4. Lowest APRs shown for Discover Student Loans are available for the most creditworthy applicants for the Discover Private Consolidation Loan and include an Auto Debit Reward. The fixed interest rate is set at the time of application and does not change during the life of the loan. The variable interest rate is calculated based on the 3-Month LIBOR index plus the applicable margin percentage. For variable interest rate loans, the 3-Month LIBOR is 0.375% as of July 1, 2020. Discover Student Loans may adjust the rate quarterly on each January 1, April 1, July 1 and October 1 (the “interest rate change date”), based on the 3-Month LIBOR Index, published in the Money Rates section of the Wall Street Journal 15 days prior to the interest rate change date, rounded up to the nearest one-eighth of one percent (0.125% or 0.00125). This may cause the monthly payments to increase, the number of payments to increase or both. Our lowest APR is only available to customers with the best credit and other factors. Your APR will be determined after you apply. It will be based on your credit history, which repayment option you choose and other factors, including your cosigner’s credit history (if applicable). Learn more about Discover Student Loans interest rates.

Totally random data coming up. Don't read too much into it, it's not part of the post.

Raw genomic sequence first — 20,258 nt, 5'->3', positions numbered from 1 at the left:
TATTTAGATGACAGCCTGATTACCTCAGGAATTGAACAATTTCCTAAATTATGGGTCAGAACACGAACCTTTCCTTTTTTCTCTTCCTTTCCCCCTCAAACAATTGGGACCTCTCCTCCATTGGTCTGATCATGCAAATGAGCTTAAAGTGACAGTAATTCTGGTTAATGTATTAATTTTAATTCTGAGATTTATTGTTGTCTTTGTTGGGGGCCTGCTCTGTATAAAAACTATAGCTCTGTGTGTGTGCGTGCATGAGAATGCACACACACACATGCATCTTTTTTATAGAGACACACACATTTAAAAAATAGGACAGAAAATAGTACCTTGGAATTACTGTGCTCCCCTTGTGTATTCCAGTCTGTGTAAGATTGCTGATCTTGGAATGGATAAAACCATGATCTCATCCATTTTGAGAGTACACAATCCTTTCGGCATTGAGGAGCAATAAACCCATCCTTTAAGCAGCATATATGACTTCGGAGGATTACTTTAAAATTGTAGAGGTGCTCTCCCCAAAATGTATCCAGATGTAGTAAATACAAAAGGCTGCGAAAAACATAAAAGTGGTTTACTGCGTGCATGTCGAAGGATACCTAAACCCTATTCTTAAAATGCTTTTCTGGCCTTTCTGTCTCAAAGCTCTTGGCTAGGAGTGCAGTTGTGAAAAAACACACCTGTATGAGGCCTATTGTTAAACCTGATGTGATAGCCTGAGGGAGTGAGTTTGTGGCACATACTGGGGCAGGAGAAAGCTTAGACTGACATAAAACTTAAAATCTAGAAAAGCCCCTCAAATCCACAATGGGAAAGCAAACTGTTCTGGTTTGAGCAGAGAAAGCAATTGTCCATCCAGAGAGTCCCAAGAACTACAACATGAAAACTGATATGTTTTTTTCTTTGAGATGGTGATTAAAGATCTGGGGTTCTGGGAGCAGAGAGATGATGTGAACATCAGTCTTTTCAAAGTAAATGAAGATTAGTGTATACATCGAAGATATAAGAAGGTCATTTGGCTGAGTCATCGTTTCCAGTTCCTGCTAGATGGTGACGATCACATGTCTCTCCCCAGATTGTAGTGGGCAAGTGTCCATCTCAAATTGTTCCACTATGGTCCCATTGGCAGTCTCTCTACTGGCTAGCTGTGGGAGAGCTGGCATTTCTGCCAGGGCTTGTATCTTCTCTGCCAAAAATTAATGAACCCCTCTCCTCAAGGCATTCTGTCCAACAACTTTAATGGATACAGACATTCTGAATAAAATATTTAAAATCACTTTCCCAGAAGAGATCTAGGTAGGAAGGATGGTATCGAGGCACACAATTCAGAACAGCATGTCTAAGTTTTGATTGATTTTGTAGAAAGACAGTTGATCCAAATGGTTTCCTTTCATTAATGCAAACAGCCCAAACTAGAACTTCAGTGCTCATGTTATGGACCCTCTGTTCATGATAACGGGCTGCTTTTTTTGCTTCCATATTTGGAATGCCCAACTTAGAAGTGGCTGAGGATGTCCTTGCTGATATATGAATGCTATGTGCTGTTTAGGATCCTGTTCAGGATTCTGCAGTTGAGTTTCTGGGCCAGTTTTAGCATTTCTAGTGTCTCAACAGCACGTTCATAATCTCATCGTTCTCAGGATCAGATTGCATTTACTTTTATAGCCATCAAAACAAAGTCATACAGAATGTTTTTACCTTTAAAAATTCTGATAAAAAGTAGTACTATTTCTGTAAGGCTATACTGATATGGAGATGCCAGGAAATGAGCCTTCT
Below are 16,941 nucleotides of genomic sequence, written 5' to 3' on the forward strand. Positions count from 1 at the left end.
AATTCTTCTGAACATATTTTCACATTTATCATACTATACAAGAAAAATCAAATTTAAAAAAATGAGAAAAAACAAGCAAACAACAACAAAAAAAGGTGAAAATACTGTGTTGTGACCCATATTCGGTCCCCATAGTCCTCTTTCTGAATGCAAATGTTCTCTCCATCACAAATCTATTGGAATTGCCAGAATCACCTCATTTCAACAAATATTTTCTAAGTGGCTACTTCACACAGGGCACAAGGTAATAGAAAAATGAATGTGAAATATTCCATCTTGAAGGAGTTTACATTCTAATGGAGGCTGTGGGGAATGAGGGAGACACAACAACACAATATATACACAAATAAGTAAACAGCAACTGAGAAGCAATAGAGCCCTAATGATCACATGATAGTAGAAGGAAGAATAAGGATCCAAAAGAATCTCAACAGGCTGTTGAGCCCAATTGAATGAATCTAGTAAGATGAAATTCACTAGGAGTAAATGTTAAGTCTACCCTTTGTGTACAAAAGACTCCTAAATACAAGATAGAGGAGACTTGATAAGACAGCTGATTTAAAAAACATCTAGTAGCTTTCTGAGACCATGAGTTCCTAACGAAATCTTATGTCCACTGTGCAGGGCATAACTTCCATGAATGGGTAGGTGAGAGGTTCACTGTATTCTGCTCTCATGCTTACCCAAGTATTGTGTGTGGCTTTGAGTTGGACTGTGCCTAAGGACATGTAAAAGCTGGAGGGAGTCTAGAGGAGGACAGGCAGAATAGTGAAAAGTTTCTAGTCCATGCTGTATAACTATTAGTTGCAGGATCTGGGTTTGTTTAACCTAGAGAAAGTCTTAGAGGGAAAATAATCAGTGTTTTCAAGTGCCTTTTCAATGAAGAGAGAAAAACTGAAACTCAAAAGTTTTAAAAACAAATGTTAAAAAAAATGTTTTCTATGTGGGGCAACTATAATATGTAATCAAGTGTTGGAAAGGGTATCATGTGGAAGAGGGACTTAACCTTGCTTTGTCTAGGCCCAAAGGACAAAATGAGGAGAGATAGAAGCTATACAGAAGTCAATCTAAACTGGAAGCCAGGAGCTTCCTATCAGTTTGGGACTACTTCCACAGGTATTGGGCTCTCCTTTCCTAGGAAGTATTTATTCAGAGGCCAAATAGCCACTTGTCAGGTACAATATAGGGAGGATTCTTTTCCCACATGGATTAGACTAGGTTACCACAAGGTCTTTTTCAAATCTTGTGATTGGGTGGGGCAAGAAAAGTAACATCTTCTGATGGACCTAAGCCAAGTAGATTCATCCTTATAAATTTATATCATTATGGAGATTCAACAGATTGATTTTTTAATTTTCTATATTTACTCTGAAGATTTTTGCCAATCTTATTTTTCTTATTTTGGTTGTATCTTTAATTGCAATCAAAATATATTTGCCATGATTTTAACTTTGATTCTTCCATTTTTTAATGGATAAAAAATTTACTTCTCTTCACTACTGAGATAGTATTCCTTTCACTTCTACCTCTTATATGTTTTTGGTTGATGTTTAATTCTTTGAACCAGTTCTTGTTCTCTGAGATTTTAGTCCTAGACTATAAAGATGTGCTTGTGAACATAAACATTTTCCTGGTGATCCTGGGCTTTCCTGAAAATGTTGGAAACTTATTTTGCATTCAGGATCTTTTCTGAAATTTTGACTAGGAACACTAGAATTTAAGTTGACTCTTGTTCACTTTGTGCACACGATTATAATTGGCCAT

Lowest APRs shown for Discover Student Loans are available for the most creditworthy applicants for undergraduate loans, and include an interest-only repayment discount and a 0.25% interest rate reduction while enrolled in automatic payments.

4 Important Disclosures for Earnest.

Earnest Disclosures

  1. Rates include 0.25% Auto Pay Discount
     
  2. Explanation of Rates “With Autopay” (APD)
    Rates shown include 0.25% APR discount when client agrees to make monthly principal and interest payments by automatic electronic payment. Use of autopay is not required to receive an Earnest loan.

    Available Terms
    For Cosigned loans – 5, 7, 10, 12, 15 years. 
    Primary Only – 10, 12, 15 years

    In school deferred payment is not available in AL, AZ, CA, FL, MA, MD, MI, ND, NY, PA, and WA).


5 Important Disclosures for SoFi.

sofiDisclosures